How Many Years of Grammar Do You Need?

As I talk to homeschool parents at conventions and via e-mail, I am often asked, “How many years of grammar should I be requiring of my student?” or “Does the Grammar Made Easy: Writing a Step Above (sadly, this excellent book is no longer available — Analytical Grammar is a good alternative) course cover all the grammar you need to teach your child through the twelfth grade?” Connie Schenkelberg and I answered that question rather thoroughly in a pair of e-mails I thought I’d share with you today. As usual, there are few announcements immediately following the body of the post.

All the grammar you need?

A mom e-mailed to ask: “Does this course seem to cover all the grammar you need to teach your child through the twelfth grade? I am not certain how complete it is and whether or not I would need to continue with another grammar course when this course is finished . . .”.

My (Janice’s) response:

Thank you for writing! I’m going to give you my opinion, but I’m also going to forward your note to Connie Schenkelberg, the author of the course. I think she will have even more insight on all the course covers.

If you’re familiar with my writings (on the website and my blog) about the learning lifestyle and teaching your student to write, you probably know that I have what I would consider a relaxed blend of the Charlotte Mason, classical, and Thomas Jefferson approaches to schooling. I believe that all language arts instruction must begin with copious reading followed by copywork, narration, dictation, and composition (you can read more about that at You Can Teach Your Child to Write, a two-part article at my site.

Grammar Made Easy was the only formal grammar we used, and I felt that it was a perfect overview of grammar terms and sentence construction methods, and was a great foundation for the study of a foreign language. Based upon my own education, extensive reading, and the education of my boys, I believe that once the grammar foundation is laid, further grammar study should be done contextually through writing and the study of foreign language.

Move on to using grammar in context

It seems that the only truly effective way to make grammar “stick” is to actually use it. It’s not necessary to remember all the grammar terms — just learn how to use the language properly. Through regular reading, listening, consistent writing practice, and steady use of correct grammar in other academic studies, your student will gain proficiency in English.

I firmly believe that grammar should be fully learned before high school, and once through is good enough for most* students. To go even further, it’s my opinion that yearly workbooks are a waste of academic time that could be much more profitably used in content studies (e.g. history, literature, science, etc.). I hope that helps with your decision!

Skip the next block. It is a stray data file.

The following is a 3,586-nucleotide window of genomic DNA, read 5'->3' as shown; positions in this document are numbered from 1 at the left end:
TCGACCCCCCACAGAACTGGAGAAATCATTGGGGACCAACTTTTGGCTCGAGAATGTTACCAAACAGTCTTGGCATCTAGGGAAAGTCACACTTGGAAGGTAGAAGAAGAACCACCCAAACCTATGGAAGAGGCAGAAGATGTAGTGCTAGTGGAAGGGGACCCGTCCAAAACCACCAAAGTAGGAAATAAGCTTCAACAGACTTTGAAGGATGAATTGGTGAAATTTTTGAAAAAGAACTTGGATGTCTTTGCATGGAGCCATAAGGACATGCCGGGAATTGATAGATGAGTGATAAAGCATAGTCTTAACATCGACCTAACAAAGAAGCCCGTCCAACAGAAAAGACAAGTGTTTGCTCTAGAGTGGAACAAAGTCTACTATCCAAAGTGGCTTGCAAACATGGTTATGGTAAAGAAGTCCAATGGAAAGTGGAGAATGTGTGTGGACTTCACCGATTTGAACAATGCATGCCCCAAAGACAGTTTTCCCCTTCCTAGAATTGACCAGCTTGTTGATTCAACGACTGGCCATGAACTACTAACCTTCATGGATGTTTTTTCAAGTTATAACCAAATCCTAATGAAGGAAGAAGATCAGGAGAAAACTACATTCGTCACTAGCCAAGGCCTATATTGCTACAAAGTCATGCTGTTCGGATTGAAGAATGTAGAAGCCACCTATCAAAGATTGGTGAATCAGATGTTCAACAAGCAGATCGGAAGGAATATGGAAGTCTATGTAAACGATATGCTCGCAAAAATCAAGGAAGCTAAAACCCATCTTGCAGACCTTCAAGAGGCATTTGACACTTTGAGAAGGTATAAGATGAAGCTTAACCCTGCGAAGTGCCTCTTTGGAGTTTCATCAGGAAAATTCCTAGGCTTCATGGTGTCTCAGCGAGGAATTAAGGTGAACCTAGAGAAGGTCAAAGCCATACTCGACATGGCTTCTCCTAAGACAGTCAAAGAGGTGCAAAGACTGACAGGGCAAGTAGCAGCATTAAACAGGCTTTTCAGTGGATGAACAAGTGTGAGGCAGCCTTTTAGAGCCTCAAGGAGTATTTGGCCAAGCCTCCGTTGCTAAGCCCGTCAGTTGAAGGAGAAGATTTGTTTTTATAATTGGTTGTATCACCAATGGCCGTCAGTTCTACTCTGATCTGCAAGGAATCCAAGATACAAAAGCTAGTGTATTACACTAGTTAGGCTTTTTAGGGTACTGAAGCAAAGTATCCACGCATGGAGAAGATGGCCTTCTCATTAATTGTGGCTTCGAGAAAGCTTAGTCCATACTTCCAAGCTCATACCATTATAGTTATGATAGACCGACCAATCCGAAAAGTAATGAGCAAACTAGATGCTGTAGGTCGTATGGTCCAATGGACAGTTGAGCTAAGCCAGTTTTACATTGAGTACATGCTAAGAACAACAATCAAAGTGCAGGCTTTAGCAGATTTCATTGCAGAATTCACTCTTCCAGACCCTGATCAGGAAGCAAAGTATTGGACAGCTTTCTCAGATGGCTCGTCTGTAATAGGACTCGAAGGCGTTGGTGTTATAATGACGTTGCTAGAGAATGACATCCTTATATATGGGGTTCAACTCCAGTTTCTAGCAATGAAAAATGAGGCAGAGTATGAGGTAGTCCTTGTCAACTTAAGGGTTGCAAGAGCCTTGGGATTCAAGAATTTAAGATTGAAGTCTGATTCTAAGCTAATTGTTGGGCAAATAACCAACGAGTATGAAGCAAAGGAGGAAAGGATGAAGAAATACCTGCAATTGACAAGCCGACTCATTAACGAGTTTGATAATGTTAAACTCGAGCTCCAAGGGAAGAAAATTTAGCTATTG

*When I say once through is enough for most students, I am including students who consistently hear and speak standard, grammatically correct English. If your student is frequently exposed to non-standard English, he or she may need extra exposure to formal grammar. Even then, it is often more effective to include plenty of audio resources, such as audiobooks and classes, in your curriculum, rather than adding more workbooks. Audio resources help the student hear and internalize well-spoken English in a memorable context.

Connie Schenkelberg’s response:

First, I’d like to thank you for being interested in my grammar book. I’m honored. Second, Janice did a really good job answering your questions. I would only add this:

While in elementary school, children need regular grammar lessons on regular/irregular verbs, subject-verb agreement, pronoun-antecedent agreement, etc. Once the student reaches sixth grade, you can forgo that instruction and make minor adjustments (corrections) as necessary. Around 7th or 8th grade, a good, functional grammar course that has immediate, practical application is best. Then, as Janice said, you don’t do grammar in high school.

Something Janice did not mention is that in addition to being a home school mom, I am also a former public school teacher. What I said in the above paragraph is what you would have found in my middle school last year. We simply didn’t teach grammar. I was a “dinosaur” for teaching Grammar Made Easy; that didn’t bother me because my students wrote so much better than most 7th graders.

Finish grammar instruction before high school

Also, having taught high school in the past and having friends in the high school now, I know that grammar isn’t taught in the public schools at that grade level. I know that as homeschoolers, we’re not particularly concerned about how things are done in the public schools; however, it might reassure you to know that you are indeed giving your children a good foundation.

Regardless of the way you go, blessings to you and your family.Thank you again for being interested in Grammar Made Easy.

Model of sentence diagram.

How to diagram a simple sentence.


If you’ve ever doubted the importance of proofreading, take a look at what can happen — even to professionals!

2 Responses

  1. Natalie says:

    Thank you for share your advice and your book with us in the Carnival of Homeschooling.

    Natalie–who loves grammar and still enjoys diagramming sentences!

  2. Debbie says:

    Is there somewhere online that I can see the table of contents for Grammar Made Easy?

    Thank you.

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